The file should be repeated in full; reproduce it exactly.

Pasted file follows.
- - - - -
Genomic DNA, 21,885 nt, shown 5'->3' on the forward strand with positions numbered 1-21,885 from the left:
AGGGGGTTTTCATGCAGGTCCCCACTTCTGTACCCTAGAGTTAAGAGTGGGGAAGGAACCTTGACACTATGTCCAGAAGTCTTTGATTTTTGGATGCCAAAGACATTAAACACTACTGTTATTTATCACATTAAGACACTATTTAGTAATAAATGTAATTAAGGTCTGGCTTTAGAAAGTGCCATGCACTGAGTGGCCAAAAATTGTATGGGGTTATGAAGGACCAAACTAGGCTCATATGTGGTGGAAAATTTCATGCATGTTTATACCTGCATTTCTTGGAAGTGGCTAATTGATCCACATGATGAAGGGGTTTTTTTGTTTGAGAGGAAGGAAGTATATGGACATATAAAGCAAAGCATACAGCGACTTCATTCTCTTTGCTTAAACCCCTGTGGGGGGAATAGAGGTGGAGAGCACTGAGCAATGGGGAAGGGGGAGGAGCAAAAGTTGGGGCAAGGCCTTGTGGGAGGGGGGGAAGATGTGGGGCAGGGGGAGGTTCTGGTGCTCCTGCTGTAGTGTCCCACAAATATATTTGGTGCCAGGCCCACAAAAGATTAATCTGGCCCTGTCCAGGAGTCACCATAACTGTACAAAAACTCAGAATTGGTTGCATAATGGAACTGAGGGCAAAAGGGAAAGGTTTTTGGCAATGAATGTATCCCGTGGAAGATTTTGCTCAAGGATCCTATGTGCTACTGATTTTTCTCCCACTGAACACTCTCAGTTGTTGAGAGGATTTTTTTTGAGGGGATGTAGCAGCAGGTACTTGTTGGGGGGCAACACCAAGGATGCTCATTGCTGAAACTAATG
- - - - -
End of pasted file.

Genomic DNA, 21,885 nt, shown 5'->3' on the forward strand with positions numbered 1-21,885 from the left:
AGGGGGTTTTCATGCAGGTCCCCACTTCTGTACCCTAGAGTTAAGAGTGGGGAAGGAACCTTGACACTATGTCCAGAAGTCTTTGATTTTTGGATGCCAAAGACATTAAACACTACTGTTATTTATCACATTAAGACACTATTTAGTAATAAATGTAATTAAGGTCTGGCTTTAGAAAGTGCCATGCACTGAGTGGCCAAAAATTGTATGGGGTTATGAAGGACCAAACTAGGCTCATATGTGGTGGAAAATTTCATGCATGTTTATACCTGCATTTCTTGGAAGTGGCTAATTGATCCACATGATGAAGGGGTTTTTTTGTTTGAGAGGAAGGAAGTATATGGACATATAAAGCAAAGCATACAGCGACTTCATTCTCTTTGCTTAAACCCCTGTGGGGGGAATAGAGGTGGAGAGCACTGAGCAATGGGGAAGGGGGAGGAGCAAAAGTTGGGGCAAGGCCTTGTGGGAGGGGGGGAAGATGTGGGGCAGGGGGAGGTTCTGGTGCTCCTGCTGTAGTGTCCCACAAATATATTTGGTGCCAGGCCCACAAAAGATTAATCTGGCCCTGTCCAGGAGTCACCATAACTGTACAAAAACTCAGAATTGGTTGCATAATGGAACTGAGGGCAAAAGGGAAAGGTTTTTGGCAATGAATGTATCCCGTGGAAGATTTTGCTCAAGGATCCTATGTGCTACTGATTTTTCTCCCACTGAACACTCTCAGTTGTTGAGAGGATTTTTTTTGAGGGGATGTAGCAGCAGGTACTTGTTGGGGGGCAACACCAAGGATGCTCATTGCTGAAACTAATG